One Hundred and Four Horses: A Memoir of Farm and Family, Africa and Exile
by Mandy Retzlaff (285 pages)
There is little in this world that a family cannot endure, if endure they must. For we all have it within us to lose everything, absolutely everything, and still find strength in the most simple, beautiful things.
Pat and Mandy Retzlaff lived a hard but satisfying farming life in Zimbabwe. Working all hours of the day on their sprawling ranch and raising three boisterous children, they savored the beauty of the veld and the diverse wildlife that grazed the meadows outside their dining room window. After their children, the couple's true pride and joy were their horses.
But in early 2001, the Retzlaffs' lives were thrown into turmoil when armed members of President Robert Mugabe's War Veterans' Association began invading the farmlands owned by white Zimbabweans and violently reclaiming the land. Under the threat of death, the family was forced to flee, leaving behind a lifetime's possessions and becoming exiles in the only country they had ever called home.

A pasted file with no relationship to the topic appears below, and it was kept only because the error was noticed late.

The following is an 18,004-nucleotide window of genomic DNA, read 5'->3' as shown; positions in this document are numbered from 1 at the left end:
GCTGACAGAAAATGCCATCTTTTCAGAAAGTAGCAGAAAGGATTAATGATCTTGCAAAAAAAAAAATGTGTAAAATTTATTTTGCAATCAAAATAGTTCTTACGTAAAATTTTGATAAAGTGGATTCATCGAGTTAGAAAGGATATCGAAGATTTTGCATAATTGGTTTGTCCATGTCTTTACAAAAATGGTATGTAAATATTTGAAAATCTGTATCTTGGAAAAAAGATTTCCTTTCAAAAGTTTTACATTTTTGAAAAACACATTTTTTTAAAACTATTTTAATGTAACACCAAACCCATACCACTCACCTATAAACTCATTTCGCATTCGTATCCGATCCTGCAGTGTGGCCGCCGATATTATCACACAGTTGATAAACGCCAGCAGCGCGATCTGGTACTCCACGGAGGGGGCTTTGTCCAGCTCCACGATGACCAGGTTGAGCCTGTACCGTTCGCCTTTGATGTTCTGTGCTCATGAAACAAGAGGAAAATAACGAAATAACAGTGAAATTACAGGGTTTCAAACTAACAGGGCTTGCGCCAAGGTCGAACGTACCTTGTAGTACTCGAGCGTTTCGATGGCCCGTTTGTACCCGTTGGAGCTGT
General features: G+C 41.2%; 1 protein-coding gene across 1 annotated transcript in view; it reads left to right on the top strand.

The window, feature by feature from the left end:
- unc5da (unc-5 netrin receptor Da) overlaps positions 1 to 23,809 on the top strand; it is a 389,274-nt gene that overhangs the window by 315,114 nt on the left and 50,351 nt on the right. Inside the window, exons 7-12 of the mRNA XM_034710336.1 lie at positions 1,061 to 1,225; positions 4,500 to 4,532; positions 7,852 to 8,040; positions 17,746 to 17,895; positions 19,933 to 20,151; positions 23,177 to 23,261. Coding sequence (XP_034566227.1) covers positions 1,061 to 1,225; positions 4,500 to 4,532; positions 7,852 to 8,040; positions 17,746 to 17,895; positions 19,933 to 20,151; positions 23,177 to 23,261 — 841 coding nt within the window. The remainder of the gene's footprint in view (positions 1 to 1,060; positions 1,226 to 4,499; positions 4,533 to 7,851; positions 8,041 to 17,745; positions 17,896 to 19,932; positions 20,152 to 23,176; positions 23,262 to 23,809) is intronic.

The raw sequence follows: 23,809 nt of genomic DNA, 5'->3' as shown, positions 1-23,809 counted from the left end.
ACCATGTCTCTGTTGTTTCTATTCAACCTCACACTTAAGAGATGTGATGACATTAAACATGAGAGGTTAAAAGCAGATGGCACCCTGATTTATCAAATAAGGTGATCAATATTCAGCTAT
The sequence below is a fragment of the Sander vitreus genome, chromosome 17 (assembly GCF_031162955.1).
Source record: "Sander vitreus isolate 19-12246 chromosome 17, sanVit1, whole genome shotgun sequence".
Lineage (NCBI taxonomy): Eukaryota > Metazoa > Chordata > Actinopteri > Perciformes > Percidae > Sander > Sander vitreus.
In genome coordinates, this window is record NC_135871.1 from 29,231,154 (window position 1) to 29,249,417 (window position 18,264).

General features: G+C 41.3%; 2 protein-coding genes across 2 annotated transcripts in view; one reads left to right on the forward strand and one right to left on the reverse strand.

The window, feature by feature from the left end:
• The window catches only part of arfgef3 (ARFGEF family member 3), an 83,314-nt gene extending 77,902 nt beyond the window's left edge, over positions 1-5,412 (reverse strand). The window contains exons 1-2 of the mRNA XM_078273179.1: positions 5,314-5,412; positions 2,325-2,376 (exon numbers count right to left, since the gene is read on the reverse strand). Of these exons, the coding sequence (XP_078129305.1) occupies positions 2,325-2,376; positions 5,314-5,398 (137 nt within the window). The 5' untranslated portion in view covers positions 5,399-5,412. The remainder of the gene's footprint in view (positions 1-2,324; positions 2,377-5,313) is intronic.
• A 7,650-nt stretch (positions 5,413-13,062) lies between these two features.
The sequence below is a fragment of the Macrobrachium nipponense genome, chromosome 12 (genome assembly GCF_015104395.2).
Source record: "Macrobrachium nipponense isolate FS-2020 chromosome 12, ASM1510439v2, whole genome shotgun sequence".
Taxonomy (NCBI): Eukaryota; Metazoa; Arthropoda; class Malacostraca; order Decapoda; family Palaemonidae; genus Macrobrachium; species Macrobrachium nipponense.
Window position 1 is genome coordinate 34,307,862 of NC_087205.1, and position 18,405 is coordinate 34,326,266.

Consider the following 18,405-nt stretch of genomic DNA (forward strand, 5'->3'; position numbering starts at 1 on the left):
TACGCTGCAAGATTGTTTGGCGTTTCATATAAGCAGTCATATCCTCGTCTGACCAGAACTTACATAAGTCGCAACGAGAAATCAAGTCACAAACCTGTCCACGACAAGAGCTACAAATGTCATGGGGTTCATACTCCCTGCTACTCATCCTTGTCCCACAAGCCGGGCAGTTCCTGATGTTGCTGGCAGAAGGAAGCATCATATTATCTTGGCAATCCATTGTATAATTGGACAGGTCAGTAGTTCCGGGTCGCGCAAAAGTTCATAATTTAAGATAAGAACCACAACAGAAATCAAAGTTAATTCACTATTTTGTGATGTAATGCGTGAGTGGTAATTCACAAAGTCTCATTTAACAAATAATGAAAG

As other families across the country fled, they left behind not only their homes but dozens of horses. Devoted animal lovers, Pat and Mandy—now essentially homeless themselves—vowed to save these horses: Shere Khan, the queen of the herd; Tequila, the escape artist forever breaking free and trying to walk back to his original home; Grey, the silver gelding and leader; Princess, the temperamental mare; and the numerous others they rescued along the way.
One Hundred and Four Horses is a love story and an epic tale of survival and unbreakable bonds—those that hold us to land and family, but also those between man and the most majestic of animals, the horse.